The Adams State Grizzlies in a dime defense against the Texas A&M–Commerce Lions in 2015
A dime defense (4 cornerbacks), lined up against 4 wide receivers on offense. A conventional dime formation would have 4 linemen and only one linebacker.

In American football, the dime defense is a defensive alignment that uses six defensive backs.[1] It is usually employed in obvious passing situations. The formation usually consists of six defensive backs, usually two safeties, and four cornerbacks, and has either four down linemen and one linebacker, or three down linemen and two linebackers. This formation is used to prevent the offense from completing a medium- to long-range pass play. This may be because the offense's running game is inefficient, time is an issue, or they need a long pass for a first down. It is also used against teams whose pass-to-run ratio predominantly favors pass. The formation, however, is vulnerable to running plays as the formation is missing two linebackers, or a linebacker and a down lineman.

A dime defense differs from the nickel defense – from which it derives its name – in that it adds a sixth defensive back to the secondary. This sixth defensive back is called a "dimeback" (D).[2] The defense gets its name because a dime, worth ten cents, is the next step up in United States coin currency from a nickel, which is worth 5 cents.[citation needed]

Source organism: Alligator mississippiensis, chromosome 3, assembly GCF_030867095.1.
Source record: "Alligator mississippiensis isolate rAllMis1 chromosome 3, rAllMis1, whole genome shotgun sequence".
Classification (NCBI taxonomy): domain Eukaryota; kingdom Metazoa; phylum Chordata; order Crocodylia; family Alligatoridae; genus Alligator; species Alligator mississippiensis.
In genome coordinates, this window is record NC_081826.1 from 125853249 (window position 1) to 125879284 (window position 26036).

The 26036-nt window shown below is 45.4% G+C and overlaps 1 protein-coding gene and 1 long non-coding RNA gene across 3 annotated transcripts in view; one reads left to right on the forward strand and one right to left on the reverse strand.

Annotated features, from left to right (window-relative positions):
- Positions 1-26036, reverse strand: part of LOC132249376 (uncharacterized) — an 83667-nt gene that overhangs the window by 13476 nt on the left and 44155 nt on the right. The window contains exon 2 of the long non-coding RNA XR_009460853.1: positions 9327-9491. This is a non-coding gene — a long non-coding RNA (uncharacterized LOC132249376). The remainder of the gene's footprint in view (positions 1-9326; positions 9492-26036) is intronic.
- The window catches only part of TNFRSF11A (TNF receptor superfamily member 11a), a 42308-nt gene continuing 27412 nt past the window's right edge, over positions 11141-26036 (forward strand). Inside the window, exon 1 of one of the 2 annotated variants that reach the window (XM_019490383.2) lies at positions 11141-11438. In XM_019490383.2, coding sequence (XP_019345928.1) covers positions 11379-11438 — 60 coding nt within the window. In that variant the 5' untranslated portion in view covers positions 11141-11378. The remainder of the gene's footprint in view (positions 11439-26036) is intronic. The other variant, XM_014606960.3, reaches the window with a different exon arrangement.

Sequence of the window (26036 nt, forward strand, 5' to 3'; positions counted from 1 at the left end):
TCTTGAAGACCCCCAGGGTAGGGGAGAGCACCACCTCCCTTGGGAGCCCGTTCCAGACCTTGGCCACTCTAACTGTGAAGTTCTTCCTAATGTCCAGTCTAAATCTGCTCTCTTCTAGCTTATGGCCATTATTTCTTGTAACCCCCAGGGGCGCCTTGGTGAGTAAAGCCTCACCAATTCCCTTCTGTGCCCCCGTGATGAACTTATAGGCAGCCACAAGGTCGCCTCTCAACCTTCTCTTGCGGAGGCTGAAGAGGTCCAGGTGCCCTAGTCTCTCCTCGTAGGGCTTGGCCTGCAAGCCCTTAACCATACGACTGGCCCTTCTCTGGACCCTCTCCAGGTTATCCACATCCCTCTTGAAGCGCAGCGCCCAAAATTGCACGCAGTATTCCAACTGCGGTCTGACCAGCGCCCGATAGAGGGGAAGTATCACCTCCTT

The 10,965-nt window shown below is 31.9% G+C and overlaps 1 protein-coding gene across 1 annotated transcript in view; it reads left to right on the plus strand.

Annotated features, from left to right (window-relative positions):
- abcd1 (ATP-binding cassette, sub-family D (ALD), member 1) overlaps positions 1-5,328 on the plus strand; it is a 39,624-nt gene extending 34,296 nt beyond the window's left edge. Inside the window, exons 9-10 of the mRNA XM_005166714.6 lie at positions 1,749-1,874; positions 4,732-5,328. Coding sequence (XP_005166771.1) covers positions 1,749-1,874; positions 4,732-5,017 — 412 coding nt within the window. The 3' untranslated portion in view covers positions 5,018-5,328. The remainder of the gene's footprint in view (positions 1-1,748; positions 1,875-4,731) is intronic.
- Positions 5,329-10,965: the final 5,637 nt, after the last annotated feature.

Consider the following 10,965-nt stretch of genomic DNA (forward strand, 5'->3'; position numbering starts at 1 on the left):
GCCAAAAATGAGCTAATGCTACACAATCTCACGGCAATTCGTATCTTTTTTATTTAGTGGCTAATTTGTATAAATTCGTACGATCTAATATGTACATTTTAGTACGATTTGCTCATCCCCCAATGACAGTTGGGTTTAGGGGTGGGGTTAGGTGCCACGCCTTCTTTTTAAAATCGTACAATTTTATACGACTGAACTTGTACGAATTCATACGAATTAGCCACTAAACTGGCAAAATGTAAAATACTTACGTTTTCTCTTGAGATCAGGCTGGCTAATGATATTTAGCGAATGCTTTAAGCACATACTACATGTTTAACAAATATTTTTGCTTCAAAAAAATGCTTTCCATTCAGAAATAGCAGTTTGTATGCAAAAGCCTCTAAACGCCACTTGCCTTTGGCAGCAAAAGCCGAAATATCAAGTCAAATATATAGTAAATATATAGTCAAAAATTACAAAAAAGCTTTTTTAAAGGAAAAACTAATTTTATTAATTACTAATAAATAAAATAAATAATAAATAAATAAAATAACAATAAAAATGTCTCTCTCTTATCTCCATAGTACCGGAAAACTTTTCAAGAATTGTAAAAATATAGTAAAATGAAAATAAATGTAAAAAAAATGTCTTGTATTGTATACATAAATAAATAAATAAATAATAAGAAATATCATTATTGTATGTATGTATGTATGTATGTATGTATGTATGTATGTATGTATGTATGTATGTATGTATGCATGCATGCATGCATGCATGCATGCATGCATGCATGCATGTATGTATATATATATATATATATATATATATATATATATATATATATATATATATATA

There are also "quarter" and "half-dollar" formations, each protecting against progressively deeper and more likely pass attempts.[3] In 2010, the New York Giants consistently added an extra safety instead of an extra cornerback, resulting in three safeties and three cornerbacks. This has been called a "giant dime".[citation needed]


  1. ^ " NCF - Football 101: Defensive substitution packages". 2002-11-16. Retrieved 2022-08-19.
  2. ^ "Difference between nickel and dime positions on defense?". Chicago Tribune.
  3. ^ "How the Chargers shut down Lamar Jackson and the Ravens".